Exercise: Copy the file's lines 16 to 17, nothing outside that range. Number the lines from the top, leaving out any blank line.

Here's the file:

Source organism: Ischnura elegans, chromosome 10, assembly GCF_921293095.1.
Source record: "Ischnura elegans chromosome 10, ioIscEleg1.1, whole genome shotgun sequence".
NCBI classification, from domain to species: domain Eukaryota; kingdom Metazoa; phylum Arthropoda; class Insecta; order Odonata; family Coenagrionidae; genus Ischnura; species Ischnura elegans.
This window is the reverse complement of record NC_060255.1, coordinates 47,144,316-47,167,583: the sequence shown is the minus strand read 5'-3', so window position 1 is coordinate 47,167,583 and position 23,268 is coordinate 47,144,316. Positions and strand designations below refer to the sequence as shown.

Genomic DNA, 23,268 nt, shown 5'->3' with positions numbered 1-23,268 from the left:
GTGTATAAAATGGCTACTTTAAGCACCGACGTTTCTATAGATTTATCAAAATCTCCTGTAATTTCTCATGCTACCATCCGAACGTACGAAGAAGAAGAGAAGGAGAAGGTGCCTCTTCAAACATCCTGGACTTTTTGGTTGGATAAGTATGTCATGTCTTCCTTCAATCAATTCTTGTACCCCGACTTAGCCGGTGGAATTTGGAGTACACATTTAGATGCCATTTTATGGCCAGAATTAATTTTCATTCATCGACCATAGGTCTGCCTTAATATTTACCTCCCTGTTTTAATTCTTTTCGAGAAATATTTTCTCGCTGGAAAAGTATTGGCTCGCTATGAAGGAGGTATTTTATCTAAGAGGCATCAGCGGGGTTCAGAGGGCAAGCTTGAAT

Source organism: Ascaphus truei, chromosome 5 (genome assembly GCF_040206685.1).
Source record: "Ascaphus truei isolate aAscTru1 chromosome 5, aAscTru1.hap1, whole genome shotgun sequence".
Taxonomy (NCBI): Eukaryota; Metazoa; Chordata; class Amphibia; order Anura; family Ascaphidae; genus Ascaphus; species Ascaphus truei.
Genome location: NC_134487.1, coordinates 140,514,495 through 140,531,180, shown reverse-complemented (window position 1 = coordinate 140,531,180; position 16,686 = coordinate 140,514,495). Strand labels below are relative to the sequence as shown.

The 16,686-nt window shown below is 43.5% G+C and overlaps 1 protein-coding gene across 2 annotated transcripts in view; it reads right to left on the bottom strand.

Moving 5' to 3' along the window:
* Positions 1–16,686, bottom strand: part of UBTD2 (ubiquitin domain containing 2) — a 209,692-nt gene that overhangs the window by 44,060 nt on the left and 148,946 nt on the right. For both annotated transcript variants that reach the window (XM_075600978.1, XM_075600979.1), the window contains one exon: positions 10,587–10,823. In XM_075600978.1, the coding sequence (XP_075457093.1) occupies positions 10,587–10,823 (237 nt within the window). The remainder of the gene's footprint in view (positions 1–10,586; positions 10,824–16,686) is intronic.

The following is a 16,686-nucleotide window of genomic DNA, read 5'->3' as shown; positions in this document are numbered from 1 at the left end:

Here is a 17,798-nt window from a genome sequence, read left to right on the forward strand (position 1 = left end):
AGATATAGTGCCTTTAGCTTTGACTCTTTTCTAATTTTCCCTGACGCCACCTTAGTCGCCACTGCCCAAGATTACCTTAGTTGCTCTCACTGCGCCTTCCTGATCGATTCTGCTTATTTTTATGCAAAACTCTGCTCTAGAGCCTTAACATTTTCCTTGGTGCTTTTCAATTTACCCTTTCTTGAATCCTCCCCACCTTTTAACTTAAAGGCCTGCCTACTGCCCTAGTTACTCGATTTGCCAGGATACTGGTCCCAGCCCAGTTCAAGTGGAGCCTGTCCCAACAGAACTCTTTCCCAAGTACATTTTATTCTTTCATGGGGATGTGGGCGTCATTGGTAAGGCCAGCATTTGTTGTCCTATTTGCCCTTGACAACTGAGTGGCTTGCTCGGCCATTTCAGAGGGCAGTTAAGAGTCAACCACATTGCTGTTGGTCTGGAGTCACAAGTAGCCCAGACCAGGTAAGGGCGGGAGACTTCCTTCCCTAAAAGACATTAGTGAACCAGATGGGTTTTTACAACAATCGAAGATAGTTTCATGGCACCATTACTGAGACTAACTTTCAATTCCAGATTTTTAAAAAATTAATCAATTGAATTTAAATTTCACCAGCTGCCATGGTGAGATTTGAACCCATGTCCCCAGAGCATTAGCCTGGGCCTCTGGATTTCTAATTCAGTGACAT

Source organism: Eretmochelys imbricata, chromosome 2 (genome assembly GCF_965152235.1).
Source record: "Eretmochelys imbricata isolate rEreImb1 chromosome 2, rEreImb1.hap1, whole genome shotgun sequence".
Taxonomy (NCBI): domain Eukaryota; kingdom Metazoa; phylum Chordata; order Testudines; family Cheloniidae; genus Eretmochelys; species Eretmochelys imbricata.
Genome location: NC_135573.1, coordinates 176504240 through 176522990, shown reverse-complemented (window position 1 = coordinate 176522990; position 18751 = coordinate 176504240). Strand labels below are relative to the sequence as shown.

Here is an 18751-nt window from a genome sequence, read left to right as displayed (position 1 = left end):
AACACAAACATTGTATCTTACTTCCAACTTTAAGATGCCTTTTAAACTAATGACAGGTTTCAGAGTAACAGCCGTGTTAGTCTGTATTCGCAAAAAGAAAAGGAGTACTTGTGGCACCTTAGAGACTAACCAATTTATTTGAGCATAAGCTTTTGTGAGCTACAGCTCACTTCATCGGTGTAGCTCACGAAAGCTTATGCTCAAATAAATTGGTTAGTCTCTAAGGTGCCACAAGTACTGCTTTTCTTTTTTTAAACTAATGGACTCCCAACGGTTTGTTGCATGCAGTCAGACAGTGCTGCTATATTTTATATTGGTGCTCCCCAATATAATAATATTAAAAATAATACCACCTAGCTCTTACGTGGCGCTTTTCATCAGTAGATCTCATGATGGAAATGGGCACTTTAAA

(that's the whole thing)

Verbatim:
AGATATAGTGCCTTTAGCTTTGACTCTTTTCTAATTTTCCCTGACGCCACCTTAGTCGCCACTGCCCAAGATTACCTTAGTTGCTCTCACTGCGCCTTCCTGATCGATTCTGCTTATTTTTATGCAAAACTCTGCTCTAGAGCCTTAACATTTTCCTTGGTGCTTTTCAATTTACCCTTTCTTGAATCCTCCCCACCTTTTAACTTAAAGGCCTGCCTACTGCCCTAGTTACTCGATTTGCCAGGATACTGGTCCCAGCCCAGTTCAAGTGGAGCCTGTCCCAACAGAACTCTTTCCCAAGTACATTTTATTCTTTCATGGGGATGTGGGCGTCATTGGTAAGGCCAGCATTTGTTGTCCTATTTGCCCTTGACAACTGAGTGGCTTGCTCGGCCATTTCAGAGGGCAGTTAAGAGTCAACCACATTGCTGTTGGTCTGGAGTCACAAGTAGCCCAGACCAGGTAAGGGCGGGAGACTTCCTTCCCTAAAAGACATTAGTGAACCAGATGGGTTTTTACAACAATCGAAGATAGTTTCATGGCACCATTACTGAGACTAACTTTCAATTCCAGATTTTTAAAAAATTAATCAATTGAATTTAAATTTCACCAGCTGCCATGGTGAGATTTGAACCCATGTCCCCAGAGCATTAGCCTGGGCCTCTGGATTTCTAATTCAGTGACAT

Source organism: Eretmochelys imbricata, chromosome 2 (genome assembly GCF_965152235.1).